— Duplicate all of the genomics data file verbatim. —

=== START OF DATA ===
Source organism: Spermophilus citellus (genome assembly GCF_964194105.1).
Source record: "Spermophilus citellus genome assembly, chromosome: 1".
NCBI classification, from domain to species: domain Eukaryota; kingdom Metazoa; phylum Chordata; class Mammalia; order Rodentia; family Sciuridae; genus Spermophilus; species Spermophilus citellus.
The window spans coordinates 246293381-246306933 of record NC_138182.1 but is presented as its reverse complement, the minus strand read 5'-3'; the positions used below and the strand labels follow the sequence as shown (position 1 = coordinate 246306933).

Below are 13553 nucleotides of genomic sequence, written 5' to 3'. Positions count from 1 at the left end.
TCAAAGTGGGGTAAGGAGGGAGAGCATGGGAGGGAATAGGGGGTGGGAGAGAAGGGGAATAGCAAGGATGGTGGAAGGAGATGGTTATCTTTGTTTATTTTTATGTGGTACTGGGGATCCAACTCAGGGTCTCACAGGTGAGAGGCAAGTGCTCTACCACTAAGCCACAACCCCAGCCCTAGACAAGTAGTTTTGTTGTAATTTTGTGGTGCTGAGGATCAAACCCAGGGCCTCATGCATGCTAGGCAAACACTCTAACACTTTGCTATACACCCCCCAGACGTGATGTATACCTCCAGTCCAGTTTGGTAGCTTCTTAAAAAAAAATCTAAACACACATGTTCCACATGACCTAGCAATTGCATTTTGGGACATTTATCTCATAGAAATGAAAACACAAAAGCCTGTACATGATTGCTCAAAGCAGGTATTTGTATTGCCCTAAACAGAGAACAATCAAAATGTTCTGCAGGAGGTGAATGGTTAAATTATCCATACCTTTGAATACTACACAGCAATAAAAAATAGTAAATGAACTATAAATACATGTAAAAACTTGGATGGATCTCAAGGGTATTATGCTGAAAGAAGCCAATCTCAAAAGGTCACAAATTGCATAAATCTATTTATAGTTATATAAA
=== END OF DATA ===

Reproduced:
Source organism: Spermophilus citellus (genome assembly GCF_964194105.1).
Source record: "Spermophilus citellus genome assembly, chromosome: 1".
NCBI classification, from domain to species: domain Eukaryota; kingdom Metazoa; phylum Chordata; class Mammalia; order Rodentia; family Sciuridae; genus Spermophilus; species Spermophilus citellus.
The window spans coordinates 246293381-246306933 of record NC_138182.1 but is presented as its reverse complement, the minus strand read 5'-3'; the positions used below and the strand labels follow the sequence as shown (position 1 = coordinate 246306933).

Below are 13553 nucleotides of genomic sequence, written 5' to 3'. Positions count from 1 at the left end.
TCAAAGTGGGGTAAGGAGGGAGAGCATGGGAGGGAATAGGGGGTGGGAGAGAAGGGGAATAGCAAGGATGGTGGAAGGAGATGGTTATCTTTGTTTATTTTTATGTGGTACTGGGGATCCAACTCAGGGTCTCACAGGTGAGAGGCAAGTGCTCTACCACTAAGCCACAACCCCAGCCCTAGACAAGTAGTTTTGTTGTAATTTTGTGGTGCTGAGGATCAAACCCAGGGCCTCATGCATGCTAGGCAAACACTCTAACACTTTGCTATACACCCCCCAGACGTGATGTATACCTCCAGTCCAGTTTGGTAGCTTCTTAAAAAAAAATCTAAACACACATGTTCCACATGACCTAGCAATTGCATTTTGGGACATTTATCTCATAGAAATGAAAACACAAAAGCCTGTACATGATTGCTCAAAGCAGGTATTTGTATTGCCCTAAACAGAGAACAATCAAAATGTTCTGCAGGAGGTGAATGGTTAAATTATCCATACCTTTGAATACTACACAGCAATAAAAAATAGTAAATGAACTATAAATACATGTAAAAACTTGGATGGATCTCAAGGGTATTATGCTGAAAGAAGCCAATCTCAAAAGGTCACAAATTGCATAAATCTATTTATAGTTATATAAA